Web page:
• Easier wireless transfer: Supports Bluetooth for image sharing without cables.
  • Greater peace of mind: Features a second card slot as a backup in case of memory card failure.
  • More modern: Reflects 2 years and 5 months of technical progress since the GX85 launch.

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Arguments in favor of the Panasonic Lumix DMC-GX85:

  • Better video: Provides higher definition movie capture (4K/30p vs 1080/30p).
  • Faster burst: Shoots at higher frequency (8 vs 3 flaps/sec) to capture the decisive moment.
  • More compact: Is smaller (122x71mm vs 161x97mm) and will fit more readily into a bag.
  • Less heavy: Has a lower weight (by 349g or 45 percent) and is thus easier to take along.
  • Sharper images: Has stabilization technology build-in to reduce the impact of hand-shake.
  • Easier fill-in: Has a small integrated flash to brighten shadows of backlit subjects.
  • Easier device pairing: Supports NFC for fast wireless image transfer over short distances.
  • More affordable: Was introduced into a lower priced category (82 percent cheaper at launch).
  • More heavily discounted: Has been around for much longer (launched in April 2016).

If the count of relative strengths (bullet points above) is taken as a measure, the GFX 50R is the clear winner of the match-up (16 : 9 points). However, the relative importance of the various individual camera aspects will vary according to personal preferences and needs, so that you might like to apply corresponding weights to the particular features before making a decision on a new camera.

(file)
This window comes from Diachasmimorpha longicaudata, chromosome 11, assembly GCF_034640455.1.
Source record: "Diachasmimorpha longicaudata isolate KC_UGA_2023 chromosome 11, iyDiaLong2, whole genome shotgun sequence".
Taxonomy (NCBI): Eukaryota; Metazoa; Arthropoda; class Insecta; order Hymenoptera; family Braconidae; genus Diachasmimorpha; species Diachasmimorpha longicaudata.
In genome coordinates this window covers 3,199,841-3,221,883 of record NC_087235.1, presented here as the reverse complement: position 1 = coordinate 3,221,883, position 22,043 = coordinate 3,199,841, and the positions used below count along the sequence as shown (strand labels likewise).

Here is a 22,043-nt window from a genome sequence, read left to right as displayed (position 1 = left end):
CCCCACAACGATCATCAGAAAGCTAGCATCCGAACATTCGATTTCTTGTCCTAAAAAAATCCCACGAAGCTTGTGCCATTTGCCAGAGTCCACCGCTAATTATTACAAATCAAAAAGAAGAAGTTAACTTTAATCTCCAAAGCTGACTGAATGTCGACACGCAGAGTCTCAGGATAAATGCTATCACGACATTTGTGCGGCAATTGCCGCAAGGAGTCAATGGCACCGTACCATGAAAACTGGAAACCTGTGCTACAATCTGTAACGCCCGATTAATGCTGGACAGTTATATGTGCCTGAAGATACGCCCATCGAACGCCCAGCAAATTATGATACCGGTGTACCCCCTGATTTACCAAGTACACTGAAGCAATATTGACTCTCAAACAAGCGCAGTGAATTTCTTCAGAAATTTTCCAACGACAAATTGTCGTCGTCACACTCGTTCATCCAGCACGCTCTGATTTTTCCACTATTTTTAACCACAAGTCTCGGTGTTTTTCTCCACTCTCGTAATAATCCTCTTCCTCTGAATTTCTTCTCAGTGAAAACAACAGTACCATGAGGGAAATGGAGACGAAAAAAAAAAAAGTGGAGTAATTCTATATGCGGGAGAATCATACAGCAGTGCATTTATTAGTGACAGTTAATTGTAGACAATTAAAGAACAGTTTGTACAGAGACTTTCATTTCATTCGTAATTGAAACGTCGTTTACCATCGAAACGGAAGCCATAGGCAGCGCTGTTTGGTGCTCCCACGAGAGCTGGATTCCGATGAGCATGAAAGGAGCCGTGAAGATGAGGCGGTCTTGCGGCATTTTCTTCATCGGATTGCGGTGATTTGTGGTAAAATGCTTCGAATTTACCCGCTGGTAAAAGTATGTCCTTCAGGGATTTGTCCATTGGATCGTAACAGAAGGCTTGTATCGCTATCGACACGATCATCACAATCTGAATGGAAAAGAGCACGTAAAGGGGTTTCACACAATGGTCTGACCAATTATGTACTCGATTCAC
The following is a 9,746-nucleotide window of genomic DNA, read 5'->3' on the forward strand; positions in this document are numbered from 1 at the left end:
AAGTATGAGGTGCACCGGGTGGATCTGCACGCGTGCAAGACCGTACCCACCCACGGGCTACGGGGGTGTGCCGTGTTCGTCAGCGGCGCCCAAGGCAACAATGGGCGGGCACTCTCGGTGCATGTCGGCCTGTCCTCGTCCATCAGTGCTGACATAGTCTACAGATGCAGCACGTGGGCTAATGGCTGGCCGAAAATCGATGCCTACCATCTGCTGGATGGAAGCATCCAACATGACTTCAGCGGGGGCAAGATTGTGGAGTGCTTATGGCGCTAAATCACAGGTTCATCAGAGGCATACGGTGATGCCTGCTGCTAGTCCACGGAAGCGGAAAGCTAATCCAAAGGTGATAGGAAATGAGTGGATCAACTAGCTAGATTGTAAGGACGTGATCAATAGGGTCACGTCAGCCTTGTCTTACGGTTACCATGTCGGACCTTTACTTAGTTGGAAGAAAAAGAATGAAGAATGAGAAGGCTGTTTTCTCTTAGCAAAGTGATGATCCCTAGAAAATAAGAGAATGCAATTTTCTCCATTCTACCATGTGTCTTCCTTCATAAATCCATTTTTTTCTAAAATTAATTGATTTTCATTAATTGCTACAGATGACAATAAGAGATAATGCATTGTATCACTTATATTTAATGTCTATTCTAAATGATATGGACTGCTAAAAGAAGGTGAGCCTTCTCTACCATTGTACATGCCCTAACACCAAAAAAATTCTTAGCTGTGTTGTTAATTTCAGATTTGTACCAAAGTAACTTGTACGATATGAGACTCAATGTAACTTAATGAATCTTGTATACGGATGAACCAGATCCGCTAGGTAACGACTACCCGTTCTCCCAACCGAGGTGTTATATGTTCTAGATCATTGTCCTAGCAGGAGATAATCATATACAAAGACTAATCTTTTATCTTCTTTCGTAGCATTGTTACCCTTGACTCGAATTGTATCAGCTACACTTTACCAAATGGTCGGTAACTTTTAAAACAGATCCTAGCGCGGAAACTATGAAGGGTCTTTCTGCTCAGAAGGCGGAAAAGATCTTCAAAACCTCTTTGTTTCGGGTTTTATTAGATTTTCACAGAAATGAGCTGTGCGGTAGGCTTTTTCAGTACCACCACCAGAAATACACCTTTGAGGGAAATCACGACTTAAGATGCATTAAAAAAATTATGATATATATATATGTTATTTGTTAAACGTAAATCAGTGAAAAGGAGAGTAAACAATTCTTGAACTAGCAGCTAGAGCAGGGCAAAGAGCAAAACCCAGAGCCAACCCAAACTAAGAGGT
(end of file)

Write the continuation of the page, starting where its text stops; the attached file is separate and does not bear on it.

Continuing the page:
GFX 50R 16:09 GX85

In any case, while the comparison of the spec-sheets of cameras can offer a general idea of their imaging potential, it says nothing about, for example, the handling, responsiveness, and overall imaging quality of the GFX 50R and the GX85 in practical situations. User reviews, such as those found at amazon, can sometimes inform about these issues, but such feedback is often incomplete, inconsistent, and biased. This is why expert reviews are important. The table below summarizes the assessments of some of the best known camera review sites (cameralabs, dpreview, ephotozine, imaging-resource, photographyblog). The detailed reviews can be accessed by clicking on the site logo in the table header.

Review Scores
  Camera
Model
cameralabs dpreview ephotozine imaging-resource photographyblog Camera